Do Machines Replicate Humans? Toward a Unified Understanding of Radicalizing Content on the Open Social Web

Research output: Contribution to journalArticle

Abstract

The advent of the Internet inadvertently augmented the functioning and success of violent extremist organizations. Terrorist organizations like the Islamic State in Iraq and Syria (ISIS) use the Internet to project their message to a global audience. The majority of research and practice on web-based terrorist propaganda uses human coders to classify content, raising serious concerns such as burnout, mental stress, and reliability of the coded data. More recently, technology platforms and researchers have started to examine the online content using automated classification procedures. However, there are questions about the robustness of automated procedures, given insufficient research comparing and contextualizing the difference between human and machine coding. This article compares output of three text analytics packages with that of human coders on a sample of one hundred nonindexed web pages associated with ISIS. We find that prevalent topics (e.g., holy war) are accurately detected by the three packages whereas nuanced concepts (Lone Wolf attacks) are generally missed. Our findings suggest that naïve approaches of standard applications do not approximate human understanding, and therefore consumption, of radicalizing content. Before radicalizing content can be automatically detected, we need a closer approximation to human understanding.

Original languageEnglish (US)
JournalPolicy and Internet
DOIs
StateAccepted/In press - Jan 1 2019

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Internet
Syria
Iraq
Websites
Propaganda
Organizations
burnout
propaganda
coding
Research
Research Personnel
Technology

Keywords

  • LIWC
  • counter terrorism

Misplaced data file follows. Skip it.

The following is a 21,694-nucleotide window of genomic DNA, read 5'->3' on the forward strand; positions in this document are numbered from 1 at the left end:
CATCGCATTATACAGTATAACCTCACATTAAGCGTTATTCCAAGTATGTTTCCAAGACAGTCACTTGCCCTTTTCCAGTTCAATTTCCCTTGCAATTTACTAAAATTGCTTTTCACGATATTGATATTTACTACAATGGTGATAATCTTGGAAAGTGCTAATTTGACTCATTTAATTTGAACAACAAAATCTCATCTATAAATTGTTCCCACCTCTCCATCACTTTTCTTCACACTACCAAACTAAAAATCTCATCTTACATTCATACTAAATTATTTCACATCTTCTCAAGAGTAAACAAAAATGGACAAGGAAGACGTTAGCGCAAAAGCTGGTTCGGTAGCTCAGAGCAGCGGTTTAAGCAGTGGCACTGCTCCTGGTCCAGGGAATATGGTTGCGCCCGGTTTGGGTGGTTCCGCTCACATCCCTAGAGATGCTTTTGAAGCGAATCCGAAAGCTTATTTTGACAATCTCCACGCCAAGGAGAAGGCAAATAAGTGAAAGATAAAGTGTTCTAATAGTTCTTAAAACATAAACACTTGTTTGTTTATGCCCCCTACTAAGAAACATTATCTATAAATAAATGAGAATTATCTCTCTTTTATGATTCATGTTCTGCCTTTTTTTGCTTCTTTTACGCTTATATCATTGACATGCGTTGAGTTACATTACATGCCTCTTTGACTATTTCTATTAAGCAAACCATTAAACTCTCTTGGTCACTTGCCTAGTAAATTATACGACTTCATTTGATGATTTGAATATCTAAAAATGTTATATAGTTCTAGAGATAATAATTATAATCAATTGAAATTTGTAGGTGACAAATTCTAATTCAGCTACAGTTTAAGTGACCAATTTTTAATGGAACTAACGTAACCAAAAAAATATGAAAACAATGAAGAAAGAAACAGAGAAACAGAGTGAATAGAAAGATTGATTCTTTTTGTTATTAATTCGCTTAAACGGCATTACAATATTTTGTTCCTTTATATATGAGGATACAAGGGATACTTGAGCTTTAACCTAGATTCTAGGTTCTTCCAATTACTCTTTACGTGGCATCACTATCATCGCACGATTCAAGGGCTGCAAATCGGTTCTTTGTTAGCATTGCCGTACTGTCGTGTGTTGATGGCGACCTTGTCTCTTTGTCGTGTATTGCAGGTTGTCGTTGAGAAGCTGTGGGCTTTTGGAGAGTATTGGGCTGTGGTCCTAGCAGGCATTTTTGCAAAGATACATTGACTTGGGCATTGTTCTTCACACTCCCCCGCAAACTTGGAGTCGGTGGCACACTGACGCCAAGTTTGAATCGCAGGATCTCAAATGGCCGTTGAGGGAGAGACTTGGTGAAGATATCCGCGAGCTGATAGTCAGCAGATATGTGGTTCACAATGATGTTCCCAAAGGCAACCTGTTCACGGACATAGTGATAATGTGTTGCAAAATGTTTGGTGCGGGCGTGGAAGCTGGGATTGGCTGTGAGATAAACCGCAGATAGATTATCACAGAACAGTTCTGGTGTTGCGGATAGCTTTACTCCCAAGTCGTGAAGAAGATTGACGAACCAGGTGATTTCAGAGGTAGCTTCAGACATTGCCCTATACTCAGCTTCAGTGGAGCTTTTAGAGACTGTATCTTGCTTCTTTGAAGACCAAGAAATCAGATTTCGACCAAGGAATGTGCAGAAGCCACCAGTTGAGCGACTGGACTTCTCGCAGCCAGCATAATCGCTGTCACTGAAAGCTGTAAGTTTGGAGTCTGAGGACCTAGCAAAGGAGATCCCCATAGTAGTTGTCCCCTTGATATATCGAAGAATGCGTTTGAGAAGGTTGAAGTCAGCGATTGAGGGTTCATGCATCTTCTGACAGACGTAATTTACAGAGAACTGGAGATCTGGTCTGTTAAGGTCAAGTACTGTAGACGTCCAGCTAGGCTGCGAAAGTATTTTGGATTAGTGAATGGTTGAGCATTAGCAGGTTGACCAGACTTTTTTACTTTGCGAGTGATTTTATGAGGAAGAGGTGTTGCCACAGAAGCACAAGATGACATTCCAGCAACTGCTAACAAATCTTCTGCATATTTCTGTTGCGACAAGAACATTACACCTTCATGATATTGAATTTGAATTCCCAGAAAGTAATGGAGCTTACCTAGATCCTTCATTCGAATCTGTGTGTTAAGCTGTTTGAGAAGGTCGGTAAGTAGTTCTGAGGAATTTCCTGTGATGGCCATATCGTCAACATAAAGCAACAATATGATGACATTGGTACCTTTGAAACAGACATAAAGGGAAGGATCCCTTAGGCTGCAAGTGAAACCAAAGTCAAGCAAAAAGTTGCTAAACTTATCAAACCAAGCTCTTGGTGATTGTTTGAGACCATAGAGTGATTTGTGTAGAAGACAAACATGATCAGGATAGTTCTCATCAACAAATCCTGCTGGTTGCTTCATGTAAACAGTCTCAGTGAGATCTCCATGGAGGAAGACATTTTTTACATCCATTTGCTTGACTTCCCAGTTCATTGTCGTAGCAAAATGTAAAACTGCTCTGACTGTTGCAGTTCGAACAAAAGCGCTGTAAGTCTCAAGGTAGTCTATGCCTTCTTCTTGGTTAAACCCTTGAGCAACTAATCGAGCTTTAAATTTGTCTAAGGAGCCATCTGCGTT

• latent dirichlet allocation
  • n-grams
  • social media
  • violent extremist organizations

ASJC Scopus subject areas

  • Health(social science)
  • Public Administration
  • Health Policy
  • Computer Science Applications

Cite this

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title = "Do Machines Replicate Humans? Toward a Unified Understanding of Radicalizing Content on the Open Social Web",
abstract = "The advent of the Internet inadvertently augmented the functioning and success of violent extremist organizations. Terrorist organizations like the Islamic State in Iraq and Syria (ISIS) use the Internet to project their message to a global audience. The majority of research and practice on web-based terrorist propaganda uses human coders to classify content, raising serious concerns such as burnout, mental stress, and reliability of the coded data. More recently, technology platforms and researchers have started to examine the online content using automated classification procedures. However, there are questions about the robustness of automated procedures, given insufficient research comparing and contextualizing the difference between human and machine coding. This article compares output of three text analytics packages with that of human coders on a sample of one hundred nonindexed web pages associated with ISIS. We find that prevalent topics (e.g., holy war) are accurately detected by the three packages whereas nuanced concepts (Lone Wolf attacks) are generally missed. Our findings suggest that na{\"i}ve approaches of standard applications do not approximate human understanding, and therefore consumption, of radicalizing content. Before radicalizing content can be automatically detected, we need a closer approximation to human understanding.",